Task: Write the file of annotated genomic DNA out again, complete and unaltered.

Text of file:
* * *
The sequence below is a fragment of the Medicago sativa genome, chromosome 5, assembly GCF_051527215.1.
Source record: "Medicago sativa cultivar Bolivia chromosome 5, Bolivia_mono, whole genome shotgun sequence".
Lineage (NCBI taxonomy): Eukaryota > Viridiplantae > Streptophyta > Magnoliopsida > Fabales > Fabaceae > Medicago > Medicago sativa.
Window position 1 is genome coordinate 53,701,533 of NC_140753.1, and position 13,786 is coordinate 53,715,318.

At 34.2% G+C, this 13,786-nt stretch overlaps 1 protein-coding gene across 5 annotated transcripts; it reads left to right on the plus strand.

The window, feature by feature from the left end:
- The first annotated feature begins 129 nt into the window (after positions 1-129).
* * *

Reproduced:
The sequence below is a fragment of the Medicago sativa genome, chromosome 5, assembly GCF_051527215.1.
Source record: "Medicago sativa cultivar Bolivia chromosome 5, Bolivia_mono, whole genome shotgun sequence".
Lineage (NCBI taxonomy): Eukaryota > Viridiplantae > Streptophyta > Magnoliopsida > Fabales > Fabaceae > Medicago > Medicago sativa.
Window position 1 is genome coordinate 53,701,533 of NC_140753.1, and position 13,786 is coordinate 53,715,318.

At 34.2% G+C, this 13,786-nt stretch overlaps 1 protein-coding gene across 5 annotated transcripts; it reads left to right on the plus strand.

The window, feature by feature from the left end:
- The first annotated feature begins 129 nt into the window (after positions 1-129).